In 2002, when a local businessman in Puisserguier started to build a car wash on the edge of the village, the backhoe uncovered an Iron Age cemetery. The archaeologists heralded it as one of the most important Iron Age sites in France. Under French law, the government was able to claim the land temporarily so they could devote many months to completing an archaeological dig. Finally all specimens were removed to Paris for study and local construction resumed.
Puisserguier is a charming village with more than a thousand years of written history. With the archaeological discovery, the villagers can now claim an even more ancient ancestry than they'd previously bragged about.
Here are a few photos.
Below is a photo of the medieval chateau that dominates the hill on which the town was built, taken last July in the early morning.
The village seen from the nearby bluff that harbors the church of St-Christophe, the patron saint of Puisserguier. The patchwork of fields are vineyards:
And here is the church of St-Christophe, sheltered in tall pine trees. St-Christophe is the saint that protects the vineyards and the residents of Puisserguier and this is his local home. Every June, ceremonies are held at the St-Christophe church to ensure another good year of vines and wine.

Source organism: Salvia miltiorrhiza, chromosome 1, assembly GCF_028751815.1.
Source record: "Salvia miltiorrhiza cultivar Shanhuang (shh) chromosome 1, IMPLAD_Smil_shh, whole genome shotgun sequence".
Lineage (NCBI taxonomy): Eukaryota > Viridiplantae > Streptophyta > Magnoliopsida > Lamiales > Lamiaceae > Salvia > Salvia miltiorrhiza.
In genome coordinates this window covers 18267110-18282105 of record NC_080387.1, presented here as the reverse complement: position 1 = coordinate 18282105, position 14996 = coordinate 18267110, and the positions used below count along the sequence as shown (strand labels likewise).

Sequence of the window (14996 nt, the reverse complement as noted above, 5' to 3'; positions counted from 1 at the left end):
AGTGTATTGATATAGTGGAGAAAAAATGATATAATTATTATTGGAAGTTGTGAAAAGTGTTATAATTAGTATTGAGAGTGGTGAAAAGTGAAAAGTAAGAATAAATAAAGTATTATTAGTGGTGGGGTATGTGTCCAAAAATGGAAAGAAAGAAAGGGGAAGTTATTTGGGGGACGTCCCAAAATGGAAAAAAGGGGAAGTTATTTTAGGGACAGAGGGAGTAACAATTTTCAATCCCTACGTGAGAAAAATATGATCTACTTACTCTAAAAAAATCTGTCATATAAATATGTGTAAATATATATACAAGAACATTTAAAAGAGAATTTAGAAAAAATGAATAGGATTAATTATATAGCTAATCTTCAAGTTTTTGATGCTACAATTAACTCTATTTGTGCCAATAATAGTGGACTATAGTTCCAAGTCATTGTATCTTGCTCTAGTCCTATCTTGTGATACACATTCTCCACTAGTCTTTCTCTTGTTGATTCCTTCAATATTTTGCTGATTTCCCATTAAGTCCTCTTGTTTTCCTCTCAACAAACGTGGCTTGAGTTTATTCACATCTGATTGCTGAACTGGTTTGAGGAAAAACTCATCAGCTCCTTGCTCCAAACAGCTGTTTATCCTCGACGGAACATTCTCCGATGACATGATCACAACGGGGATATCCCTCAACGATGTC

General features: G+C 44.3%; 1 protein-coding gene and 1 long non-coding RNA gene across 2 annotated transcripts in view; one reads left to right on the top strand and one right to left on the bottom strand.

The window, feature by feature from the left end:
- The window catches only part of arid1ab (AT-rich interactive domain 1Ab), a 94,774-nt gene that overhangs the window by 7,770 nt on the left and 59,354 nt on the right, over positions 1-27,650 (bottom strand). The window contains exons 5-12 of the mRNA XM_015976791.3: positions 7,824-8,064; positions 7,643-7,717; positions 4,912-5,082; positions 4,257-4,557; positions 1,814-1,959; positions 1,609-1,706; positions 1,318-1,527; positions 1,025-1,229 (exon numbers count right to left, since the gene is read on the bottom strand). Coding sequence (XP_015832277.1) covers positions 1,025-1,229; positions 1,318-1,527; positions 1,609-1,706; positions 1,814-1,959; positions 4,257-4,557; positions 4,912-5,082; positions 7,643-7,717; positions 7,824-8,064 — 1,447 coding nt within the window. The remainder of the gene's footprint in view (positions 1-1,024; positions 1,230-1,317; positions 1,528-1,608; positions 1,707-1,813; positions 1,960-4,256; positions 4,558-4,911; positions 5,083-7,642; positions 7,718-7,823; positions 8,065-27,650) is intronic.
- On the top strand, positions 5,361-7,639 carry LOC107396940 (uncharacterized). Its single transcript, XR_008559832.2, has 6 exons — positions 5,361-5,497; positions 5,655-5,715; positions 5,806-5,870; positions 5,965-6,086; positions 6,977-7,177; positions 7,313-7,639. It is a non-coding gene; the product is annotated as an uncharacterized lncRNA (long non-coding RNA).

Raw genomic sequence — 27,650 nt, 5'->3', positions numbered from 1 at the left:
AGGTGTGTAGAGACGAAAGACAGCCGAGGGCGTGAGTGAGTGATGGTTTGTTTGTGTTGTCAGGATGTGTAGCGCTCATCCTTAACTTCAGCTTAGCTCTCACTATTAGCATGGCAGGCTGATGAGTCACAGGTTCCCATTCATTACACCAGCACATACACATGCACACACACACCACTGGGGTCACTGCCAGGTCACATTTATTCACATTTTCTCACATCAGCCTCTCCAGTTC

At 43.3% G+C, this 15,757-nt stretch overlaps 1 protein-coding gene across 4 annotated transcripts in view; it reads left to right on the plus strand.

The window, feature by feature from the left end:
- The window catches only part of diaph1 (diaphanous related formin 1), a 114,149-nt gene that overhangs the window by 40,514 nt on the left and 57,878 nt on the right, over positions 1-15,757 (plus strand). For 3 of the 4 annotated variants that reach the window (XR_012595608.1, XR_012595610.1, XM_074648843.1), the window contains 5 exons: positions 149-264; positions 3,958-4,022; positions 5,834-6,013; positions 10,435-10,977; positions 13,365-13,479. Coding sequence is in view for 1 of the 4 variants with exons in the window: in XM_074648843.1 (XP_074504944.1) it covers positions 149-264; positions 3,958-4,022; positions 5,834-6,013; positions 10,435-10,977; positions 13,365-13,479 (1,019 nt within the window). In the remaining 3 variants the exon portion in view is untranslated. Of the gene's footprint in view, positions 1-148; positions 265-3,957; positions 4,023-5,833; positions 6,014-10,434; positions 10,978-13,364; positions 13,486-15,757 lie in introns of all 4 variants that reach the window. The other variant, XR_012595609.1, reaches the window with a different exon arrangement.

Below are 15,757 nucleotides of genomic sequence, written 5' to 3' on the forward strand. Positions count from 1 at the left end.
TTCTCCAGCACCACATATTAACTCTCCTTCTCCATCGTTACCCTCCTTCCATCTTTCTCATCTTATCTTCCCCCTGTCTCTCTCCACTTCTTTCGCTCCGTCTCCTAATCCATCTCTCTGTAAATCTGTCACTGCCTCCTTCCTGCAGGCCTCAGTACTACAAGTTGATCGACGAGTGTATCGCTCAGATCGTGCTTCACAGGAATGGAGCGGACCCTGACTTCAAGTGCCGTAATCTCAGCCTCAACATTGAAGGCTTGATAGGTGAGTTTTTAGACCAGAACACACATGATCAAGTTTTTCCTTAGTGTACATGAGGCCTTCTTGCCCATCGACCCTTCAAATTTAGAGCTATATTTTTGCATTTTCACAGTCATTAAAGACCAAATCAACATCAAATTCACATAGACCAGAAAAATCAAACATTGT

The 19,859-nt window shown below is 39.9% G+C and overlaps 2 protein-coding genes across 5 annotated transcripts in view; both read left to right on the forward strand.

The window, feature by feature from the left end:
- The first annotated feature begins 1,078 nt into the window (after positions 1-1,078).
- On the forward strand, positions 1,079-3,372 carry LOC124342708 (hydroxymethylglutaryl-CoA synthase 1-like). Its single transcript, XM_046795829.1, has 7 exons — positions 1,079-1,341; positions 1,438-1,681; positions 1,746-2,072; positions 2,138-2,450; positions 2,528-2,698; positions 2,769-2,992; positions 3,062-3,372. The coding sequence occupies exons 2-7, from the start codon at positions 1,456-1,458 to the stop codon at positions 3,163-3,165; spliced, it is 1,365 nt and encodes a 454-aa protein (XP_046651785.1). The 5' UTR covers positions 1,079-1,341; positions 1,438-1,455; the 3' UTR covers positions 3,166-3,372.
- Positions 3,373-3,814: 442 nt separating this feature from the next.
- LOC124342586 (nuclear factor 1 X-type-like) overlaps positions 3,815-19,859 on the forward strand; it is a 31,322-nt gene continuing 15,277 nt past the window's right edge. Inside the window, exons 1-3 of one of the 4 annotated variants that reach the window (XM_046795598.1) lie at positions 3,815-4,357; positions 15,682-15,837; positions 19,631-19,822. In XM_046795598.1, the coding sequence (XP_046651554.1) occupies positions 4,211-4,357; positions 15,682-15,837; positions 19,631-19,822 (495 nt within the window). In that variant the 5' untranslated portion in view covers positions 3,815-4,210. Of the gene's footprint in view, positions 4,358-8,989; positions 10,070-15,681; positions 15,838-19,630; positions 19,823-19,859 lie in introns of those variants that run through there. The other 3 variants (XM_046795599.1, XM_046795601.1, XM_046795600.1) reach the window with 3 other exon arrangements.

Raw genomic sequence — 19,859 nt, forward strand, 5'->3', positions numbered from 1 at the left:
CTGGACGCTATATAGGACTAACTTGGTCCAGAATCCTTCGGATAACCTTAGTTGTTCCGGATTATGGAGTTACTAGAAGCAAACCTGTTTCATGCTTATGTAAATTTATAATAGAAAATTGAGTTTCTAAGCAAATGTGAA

Although roses have been cultivated for many centuries, it was only in the latter part of the 18th century that the rose began to be cultivated for its bloom rather than simply for use in perfume or in medicinal extracts.
Josephine Bonaparte, who loved to create lavish landscapes and gardens at her homes in France, became entranced with the beauty of roses and obsessively collected every type. She managed to obtain many rare English hybrids, even when France was at war with England. She gave financial support to several exploratory expeditions in exchange for the promise of new cultivars for herself. The rose garden at her home at Malmaison was famous for its more than 250 types of roses. Cuttings and root stocks were generously sent to parks and towns throughout France, creating rose gardens in all parts of the republic that we can still enjoy today.
The general public in France closely followed everything done by Napoleon and by Josephine, even after their divorce. Josephine's rose garden created a huge demand for roses and for motifs using roses in porcelain, ceramic and in textiles.
(Click on any image to enlarge.)